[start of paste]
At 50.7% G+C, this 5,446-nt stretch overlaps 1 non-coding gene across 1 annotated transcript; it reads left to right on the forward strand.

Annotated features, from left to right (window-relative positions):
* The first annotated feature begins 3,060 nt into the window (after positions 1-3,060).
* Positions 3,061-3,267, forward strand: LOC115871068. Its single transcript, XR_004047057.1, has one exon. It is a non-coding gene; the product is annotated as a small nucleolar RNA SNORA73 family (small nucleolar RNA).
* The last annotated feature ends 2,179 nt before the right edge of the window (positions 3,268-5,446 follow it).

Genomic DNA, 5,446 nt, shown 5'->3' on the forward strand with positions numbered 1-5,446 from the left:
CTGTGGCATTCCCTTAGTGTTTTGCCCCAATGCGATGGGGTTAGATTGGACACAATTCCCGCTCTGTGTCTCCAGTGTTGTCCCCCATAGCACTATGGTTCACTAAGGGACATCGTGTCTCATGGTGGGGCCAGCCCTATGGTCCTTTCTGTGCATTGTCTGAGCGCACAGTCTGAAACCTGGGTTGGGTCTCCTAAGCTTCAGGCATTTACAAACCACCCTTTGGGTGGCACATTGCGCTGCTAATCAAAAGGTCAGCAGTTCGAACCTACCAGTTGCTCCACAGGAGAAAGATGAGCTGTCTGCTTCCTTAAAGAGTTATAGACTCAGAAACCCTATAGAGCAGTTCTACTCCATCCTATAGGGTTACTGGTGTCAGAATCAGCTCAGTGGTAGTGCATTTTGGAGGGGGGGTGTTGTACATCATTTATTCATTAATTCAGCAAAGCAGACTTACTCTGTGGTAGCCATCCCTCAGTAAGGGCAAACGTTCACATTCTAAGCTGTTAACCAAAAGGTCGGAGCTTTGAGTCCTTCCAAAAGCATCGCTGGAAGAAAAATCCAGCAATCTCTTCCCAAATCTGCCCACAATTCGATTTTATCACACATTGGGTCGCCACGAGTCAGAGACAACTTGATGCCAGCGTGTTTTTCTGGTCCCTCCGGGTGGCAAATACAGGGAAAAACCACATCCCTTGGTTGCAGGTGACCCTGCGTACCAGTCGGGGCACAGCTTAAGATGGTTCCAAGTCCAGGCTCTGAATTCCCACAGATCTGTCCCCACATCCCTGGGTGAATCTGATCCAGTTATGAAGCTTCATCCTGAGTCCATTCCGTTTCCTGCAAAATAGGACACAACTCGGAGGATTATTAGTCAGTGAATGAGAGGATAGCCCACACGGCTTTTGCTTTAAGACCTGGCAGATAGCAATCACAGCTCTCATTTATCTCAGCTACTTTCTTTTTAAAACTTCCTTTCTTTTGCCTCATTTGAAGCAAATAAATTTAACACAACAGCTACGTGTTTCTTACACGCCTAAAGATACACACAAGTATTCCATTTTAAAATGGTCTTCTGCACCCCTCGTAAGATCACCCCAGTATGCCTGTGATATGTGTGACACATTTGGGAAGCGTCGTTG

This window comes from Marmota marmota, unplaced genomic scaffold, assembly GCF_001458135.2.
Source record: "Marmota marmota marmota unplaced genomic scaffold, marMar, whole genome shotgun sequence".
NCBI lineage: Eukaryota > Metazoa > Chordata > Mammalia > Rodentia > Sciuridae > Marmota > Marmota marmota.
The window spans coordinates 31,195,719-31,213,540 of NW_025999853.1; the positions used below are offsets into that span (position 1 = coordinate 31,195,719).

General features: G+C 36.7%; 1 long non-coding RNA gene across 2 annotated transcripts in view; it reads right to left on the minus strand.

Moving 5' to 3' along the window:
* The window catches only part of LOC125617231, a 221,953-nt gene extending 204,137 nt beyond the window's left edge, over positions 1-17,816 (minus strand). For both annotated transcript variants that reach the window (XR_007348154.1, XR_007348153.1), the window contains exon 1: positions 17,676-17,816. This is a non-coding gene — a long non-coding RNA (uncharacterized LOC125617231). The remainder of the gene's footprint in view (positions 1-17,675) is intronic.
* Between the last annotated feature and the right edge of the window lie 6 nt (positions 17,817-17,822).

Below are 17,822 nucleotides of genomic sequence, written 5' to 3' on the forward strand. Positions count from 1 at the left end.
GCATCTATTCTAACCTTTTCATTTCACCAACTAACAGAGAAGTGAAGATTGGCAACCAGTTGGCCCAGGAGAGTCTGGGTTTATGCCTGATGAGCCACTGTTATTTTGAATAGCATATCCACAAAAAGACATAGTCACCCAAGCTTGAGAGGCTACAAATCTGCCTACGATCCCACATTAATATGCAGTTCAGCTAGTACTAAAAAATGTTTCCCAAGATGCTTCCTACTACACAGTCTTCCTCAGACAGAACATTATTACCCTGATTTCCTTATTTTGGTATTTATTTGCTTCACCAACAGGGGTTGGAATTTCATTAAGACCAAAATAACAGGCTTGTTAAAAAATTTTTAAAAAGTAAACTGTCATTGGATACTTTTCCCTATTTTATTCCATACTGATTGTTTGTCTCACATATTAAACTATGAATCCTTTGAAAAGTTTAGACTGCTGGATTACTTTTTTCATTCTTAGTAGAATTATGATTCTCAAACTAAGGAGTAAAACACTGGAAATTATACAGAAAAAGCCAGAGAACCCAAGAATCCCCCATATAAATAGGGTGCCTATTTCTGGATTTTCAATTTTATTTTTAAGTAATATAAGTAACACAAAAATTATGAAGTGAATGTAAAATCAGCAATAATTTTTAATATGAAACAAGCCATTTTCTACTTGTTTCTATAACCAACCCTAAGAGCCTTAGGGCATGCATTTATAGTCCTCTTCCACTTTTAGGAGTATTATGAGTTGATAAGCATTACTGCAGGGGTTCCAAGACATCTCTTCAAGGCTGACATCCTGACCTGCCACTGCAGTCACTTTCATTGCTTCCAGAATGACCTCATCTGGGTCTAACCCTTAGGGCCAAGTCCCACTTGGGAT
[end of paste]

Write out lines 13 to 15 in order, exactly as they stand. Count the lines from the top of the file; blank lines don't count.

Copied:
Moving 5' to 3' along the window:
* The window catches only part of LOC125617231, a 221,953-nt gene extending 204,137 nt beyond the window's left edge, over positions 1-17,816 (minus strand). For both annotated transcript variants that reach the window (XR_007348154.1, XR_007348153.1), the window contains exon 1: positions 17,676-17,816. This is a non-coding gene — a long non-coding RNA (uncharacterized LOC125617231). The remainder of the gene's footprint in view (positions 1-17,675) is intronic.
* Between the last annotated feature and the right edge of the window lie 6 nt (positions 17,817-17,822).